Fixing Online Conversations is Great. But It’s Not Enough.

March 15, 2024

Conversations only work if everyone, including people with the power to make a change, is really ready to listen, and to act

Spend enough time reading about the state of online communities and you might find yourself thinking back to the old joke about Texas (or Louisiana, if you’re from the Lone Star State): “The problem with the state isn’t the heat; it’s the humanity.”

Sure, there are a lot of bad actors online – people willfully stirring things up because it profits them in some way. But also: most people can, you know, at one time or another be thoughtless, rude, arrogant, or jerks, for short. And the jerks are suddenly Everyone, Everywhere, All at Once.

So, a lot of initiatives (including our own ARTT project!) devote a lot of time into figuring out tools and methods to help us all co-exist in conversations off and in conversations online. This is not to say that people shouldn’t squabble online – as we’ve mentioned before, some kinds of conflict can be good for you.

But there may be some ways to help channel the emotional intensity of those discussions in a more productive way.

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One interesting one the ARTT team has recently come across is Imbue, a tool from researchers at the University of Washington and Stanford. Imbue uses large language models (LLM) to provide real time feedback to help you learn better conversational and interpersonal effectiveness skills when interacting with others online. The idea here os that you can use an LLM (aka “AI”) to practice different conversational tactics that can make you a better in the moment communicator, which can then be super helpful when you’re deep in a Reddit conversation about, say, bike lanes.

On the other hand, maybe “the problem with humanity online” is that there are simply too many voices all trying to be heard at once. Or a lack of responsiveness, or even acknowledgement. This feeling of not being heard might provoke everyone into becoming generally stressed and angry when communicating online. In response, maybe the blame lies with “the mods,” the people, platforms, and institutions who are in charge of the online spaces, and thereby perceived as being in charge of our entire discourse itself. Writing in the New Yorker, Jay Caspian Kang notes:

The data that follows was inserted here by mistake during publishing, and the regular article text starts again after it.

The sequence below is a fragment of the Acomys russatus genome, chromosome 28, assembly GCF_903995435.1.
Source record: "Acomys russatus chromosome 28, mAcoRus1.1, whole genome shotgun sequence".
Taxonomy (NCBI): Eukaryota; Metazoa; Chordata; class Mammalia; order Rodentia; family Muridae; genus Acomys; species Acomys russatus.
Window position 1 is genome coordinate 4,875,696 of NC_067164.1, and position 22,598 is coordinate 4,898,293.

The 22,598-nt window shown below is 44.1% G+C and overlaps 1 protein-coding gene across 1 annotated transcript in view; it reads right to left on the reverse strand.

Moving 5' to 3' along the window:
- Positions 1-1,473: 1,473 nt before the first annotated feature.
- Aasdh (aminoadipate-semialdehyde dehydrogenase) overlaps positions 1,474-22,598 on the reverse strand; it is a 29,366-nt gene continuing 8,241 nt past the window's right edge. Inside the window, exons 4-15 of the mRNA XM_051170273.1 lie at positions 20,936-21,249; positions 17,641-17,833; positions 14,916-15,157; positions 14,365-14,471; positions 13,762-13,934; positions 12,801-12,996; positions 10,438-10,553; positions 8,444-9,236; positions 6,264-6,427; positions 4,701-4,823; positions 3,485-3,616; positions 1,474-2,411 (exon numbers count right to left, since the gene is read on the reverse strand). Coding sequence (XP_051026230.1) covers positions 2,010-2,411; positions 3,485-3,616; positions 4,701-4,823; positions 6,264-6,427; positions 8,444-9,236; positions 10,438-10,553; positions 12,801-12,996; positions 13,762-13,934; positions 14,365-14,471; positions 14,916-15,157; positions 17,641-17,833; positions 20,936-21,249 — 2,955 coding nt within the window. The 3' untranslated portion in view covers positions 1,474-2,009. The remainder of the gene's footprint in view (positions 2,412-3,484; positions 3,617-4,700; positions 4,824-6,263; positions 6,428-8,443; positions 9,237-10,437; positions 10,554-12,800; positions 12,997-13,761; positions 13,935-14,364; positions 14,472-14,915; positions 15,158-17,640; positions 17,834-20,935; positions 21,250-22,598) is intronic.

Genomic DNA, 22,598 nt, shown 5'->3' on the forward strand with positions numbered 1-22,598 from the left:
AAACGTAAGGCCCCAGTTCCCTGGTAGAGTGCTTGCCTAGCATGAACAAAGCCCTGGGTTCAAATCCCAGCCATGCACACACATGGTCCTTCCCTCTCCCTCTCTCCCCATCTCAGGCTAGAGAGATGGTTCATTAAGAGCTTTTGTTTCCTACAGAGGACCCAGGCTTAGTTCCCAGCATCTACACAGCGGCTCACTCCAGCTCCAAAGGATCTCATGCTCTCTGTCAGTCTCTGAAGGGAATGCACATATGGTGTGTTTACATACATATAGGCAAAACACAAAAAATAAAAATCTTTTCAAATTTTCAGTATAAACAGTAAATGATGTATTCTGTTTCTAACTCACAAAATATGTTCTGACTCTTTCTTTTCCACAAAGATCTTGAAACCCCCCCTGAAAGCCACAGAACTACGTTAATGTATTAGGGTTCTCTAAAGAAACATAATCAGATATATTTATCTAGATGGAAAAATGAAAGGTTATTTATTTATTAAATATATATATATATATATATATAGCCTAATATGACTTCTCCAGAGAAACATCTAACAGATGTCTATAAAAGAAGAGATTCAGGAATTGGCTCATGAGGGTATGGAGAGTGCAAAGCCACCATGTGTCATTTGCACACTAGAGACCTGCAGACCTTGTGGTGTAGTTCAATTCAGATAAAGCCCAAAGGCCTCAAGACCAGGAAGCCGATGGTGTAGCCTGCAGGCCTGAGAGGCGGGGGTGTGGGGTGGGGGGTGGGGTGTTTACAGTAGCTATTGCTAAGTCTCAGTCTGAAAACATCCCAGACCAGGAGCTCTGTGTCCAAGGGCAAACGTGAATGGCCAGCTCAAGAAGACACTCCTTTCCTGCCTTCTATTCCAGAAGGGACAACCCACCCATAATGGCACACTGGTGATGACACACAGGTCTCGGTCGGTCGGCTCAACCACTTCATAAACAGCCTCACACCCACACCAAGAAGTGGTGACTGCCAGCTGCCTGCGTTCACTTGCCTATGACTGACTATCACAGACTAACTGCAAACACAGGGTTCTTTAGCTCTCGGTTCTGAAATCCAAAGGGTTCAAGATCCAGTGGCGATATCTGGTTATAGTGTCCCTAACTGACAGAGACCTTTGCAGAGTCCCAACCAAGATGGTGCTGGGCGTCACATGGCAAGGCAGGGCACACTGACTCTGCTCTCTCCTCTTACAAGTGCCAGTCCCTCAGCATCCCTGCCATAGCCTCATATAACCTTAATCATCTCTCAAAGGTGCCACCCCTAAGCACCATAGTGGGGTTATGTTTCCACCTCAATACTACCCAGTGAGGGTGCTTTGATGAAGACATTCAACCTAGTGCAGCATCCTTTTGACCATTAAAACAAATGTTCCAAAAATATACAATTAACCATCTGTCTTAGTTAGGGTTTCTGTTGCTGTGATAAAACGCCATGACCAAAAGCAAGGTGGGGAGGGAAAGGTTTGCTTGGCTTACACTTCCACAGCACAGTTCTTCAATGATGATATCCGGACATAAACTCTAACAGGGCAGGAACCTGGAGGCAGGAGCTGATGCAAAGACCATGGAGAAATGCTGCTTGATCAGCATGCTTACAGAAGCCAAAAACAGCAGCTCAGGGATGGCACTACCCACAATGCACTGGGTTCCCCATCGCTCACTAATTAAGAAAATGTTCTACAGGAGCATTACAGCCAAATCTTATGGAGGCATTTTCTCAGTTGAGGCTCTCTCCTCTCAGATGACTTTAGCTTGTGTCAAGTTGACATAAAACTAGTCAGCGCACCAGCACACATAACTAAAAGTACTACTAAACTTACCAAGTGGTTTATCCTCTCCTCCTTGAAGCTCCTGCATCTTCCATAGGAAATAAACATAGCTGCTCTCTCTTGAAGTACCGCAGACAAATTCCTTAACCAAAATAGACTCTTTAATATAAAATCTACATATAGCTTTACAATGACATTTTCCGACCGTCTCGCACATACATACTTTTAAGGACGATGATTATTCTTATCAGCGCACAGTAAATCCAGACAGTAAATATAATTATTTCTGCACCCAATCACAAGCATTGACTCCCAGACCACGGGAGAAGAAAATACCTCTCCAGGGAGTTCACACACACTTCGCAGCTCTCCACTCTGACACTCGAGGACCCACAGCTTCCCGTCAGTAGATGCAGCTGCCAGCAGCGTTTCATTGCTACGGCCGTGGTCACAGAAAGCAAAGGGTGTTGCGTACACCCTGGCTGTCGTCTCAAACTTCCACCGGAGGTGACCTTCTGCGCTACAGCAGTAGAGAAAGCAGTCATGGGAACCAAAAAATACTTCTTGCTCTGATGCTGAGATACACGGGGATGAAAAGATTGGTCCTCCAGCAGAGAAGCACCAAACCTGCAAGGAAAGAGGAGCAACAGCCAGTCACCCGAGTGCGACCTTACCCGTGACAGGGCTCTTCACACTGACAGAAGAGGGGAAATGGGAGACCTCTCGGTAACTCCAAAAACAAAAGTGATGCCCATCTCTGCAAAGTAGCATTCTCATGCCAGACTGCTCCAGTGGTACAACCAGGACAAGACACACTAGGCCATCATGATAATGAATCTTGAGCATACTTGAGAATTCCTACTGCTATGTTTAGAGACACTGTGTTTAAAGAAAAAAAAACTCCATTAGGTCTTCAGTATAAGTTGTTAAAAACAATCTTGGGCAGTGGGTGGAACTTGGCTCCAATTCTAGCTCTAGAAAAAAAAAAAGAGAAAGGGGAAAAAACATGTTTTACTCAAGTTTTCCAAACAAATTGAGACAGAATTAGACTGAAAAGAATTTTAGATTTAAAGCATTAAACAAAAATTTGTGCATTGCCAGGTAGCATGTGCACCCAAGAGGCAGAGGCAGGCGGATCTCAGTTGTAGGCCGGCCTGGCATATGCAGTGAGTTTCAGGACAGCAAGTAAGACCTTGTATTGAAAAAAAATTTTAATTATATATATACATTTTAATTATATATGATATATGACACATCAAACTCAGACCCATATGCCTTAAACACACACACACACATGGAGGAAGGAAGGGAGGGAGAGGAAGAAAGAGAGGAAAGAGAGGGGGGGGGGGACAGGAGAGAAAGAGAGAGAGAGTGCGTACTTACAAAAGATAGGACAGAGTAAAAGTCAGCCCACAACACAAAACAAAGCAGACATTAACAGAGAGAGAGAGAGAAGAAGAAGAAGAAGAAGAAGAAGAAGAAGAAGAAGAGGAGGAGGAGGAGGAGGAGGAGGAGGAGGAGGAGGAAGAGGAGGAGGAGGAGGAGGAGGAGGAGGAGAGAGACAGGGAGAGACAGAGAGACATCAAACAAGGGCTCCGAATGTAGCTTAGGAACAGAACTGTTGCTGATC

Today, we live with the irony that the intense pitch and total saturation of political conversation in every part of our lives — simply pick up your phone and rejoin the fray — create the illusion that important ideas are right on the verge of being actualized or rejected. But the form of that political discourse — millions of little arguments — is actually what makes it impossible to process and follow what should be an evolving and responsive conversation. We mistake volume for weight; how could there be so many posts about something with no acknowledgment from the people in charge? Don’t they see how many of us are expressing our anger? These questions elicit despair, because the poster believes that no amount of dissent will actually be heard. And when that happens, in any forum, the posters blame the mods.

In a sense the problem that Kang identifies is what a lot of online tools are trying to solve for — people are upset, and attacking community leaders for something they have no control over, a reaction that’s very much like yelling at a store clerk for not changing a store return policy that he is not empowered to change.

Tools to facilitate better conversation are a great start, but they’re not the whole answer. In the end, conversations only work if everyone, including people with the power to make a change, is really ready to listen, and to act. To use our store clerk analogy, ARTT can help make that conversation with the clerk better, but it ultimately needs people on all sides to pay attention.

So, how is this supposed to work? More online to offline conversations in our local town halls? Different designs to forums that weight conversations differently? New models of response from community leaders? We’ll try to think about the big picture of conversation, along with the small stressful exchanges, as we continue with the ARTT project.

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